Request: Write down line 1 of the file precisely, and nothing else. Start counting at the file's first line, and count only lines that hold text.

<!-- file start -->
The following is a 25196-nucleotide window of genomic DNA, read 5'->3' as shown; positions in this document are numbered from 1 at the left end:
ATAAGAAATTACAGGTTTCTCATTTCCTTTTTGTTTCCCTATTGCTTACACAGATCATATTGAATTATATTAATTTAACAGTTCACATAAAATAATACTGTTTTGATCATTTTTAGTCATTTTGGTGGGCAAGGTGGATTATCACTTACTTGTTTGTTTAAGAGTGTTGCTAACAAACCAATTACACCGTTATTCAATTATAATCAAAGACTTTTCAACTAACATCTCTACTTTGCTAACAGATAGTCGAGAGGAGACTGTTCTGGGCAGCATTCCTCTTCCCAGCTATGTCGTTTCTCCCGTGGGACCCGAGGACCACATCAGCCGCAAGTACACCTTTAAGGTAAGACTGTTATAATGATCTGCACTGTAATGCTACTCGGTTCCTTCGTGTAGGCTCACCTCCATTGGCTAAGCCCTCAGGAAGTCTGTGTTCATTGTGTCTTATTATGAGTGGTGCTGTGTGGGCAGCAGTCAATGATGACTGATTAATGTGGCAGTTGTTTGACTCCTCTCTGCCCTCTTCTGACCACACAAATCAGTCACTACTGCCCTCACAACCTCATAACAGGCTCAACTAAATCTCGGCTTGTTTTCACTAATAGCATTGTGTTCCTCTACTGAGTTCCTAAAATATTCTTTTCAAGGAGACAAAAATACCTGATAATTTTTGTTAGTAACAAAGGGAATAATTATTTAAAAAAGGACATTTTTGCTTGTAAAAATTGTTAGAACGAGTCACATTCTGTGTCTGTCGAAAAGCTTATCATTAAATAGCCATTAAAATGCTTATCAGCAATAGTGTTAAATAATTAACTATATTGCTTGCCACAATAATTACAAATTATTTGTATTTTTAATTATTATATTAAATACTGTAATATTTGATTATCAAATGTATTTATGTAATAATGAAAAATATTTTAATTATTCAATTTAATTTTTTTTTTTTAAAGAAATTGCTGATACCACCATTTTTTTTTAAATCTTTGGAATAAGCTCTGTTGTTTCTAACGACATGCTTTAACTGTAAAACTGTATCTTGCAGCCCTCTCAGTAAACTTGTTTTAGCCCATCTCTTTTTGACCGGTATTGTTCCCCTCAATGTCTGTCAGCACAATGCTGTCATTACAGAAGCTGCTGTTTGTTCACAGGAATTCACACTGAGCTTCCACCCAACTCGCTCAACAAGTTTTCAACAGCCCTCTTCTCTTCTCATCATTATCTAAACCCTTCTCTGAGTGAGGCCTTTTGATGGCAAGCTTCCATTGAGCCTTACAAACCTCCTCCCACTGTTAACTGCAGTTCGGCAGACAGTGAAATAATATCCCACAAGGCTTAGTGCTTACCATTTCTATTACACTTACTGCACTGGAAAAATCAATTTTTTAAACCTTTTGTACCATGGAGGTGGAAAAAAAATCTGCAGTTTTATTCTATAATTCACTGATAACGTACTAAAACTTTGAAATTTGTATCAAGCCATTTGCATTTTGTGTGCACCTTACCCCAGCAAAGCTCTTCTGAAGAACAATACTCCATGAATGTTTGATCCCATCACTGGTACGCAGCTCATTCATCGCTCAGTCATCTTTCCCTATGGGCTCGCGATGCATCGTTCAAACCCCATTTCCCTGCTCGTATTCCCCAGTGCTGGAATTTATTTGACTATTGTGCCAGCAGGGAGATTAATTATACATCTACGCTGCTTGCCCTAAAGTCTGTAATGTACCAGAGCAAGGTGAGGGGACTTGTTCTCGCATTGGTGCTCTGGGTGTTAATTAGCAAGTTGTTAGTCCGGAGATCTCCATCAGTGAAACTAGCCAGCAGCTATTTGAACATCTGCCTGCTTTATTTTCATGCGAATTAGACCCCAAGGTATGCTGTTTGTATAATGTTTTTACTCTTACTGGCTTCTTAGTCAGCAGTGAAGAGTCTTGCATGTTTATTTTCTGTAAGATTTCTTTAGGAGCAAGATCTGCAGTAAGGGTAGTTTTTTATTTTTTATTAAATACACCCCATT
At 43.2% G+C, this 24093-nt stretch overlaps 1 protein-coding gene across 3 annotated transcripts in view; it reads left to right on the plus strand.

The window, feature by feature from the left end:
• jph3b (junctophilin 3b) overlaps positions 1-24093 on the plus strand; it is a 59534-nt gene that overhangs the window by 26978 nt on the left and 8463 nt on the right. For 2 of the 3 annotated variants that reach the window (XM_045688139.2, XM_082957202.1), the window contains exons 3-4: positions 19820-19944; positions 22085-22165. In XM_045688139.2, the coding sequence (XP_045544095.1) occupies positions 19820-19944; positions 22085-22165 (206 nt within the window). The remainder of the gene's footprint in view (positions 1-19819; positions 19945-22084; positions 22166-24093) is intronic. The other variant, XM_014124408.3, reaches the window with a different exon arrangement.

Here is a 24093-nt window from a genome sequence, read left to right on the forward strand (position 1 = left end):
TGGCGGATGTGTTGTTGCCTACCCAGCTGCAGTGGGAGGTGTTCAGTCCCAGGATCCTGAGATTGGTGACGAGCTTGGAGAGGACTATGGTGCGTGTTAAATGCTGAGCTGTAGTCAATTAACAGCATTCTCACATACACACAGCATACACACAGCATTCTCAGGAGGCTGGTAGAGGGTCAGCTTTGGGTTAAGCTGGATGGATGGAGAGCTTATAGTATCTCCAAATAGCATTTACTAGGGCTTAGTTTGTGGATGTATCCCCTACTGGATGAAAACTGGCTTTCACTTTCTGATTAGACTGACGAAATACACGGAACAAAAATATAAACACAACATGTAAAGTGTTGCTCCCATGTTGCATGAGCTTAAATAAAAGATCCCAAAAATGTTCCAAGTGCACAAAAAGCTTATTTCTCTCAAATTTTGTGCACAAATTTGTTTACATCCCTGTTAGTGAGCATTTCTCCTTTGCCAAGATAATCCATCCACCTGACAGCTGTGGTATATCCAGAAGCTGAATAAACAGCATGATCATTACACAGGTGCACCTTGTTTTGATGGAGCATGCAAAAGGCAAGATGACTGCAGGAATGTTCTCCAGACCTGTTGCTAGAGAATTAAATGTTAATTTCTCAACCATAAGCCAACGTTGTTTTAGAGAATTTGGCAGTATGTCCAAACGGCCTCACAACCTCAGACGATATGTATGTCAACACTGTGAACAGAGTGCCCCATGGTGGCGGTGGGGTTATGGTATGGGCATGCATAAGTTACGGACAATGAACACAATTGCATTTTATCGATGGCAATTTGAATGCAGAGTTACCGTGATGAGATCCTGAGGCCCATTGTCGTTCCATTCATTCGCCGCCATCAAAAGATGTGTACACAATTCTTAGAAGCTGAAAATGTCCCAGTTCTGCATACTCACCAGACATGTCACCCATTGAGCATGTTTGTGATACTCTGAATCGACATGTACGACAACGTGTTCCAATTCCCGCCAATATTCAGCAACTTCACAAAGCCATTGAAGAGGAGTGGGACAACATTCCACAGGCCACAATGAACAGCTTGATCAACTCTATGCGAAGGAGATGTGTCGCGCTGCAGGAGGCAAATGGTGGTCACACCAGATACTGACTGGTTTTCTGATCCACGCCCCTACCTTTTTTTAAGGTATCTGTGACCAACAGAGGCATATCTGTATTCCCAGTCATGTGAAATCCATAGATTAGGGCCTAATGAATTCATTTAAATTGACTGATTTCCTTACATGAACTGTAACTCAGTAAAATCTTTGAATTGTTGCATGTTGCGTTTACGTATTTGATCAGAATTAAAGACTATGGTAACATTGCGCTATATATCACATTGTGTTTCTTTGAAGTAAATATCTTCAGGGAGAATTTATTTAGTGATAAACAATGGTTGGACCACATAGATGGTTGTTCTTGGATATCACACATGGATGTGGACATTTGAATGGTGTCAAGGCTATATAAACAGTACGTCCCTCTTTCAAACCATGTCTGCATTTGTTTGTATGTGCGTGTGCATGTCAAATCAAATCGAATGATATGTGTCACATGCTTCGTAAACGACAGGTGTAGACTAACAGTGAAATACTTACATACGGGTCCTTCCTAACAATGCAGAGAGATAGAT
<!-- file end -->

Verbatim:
The following is a 25196-nucleotide window of genomic DNA, read 5'->3' as shown; positions in this document are numbered from 1 at the left end: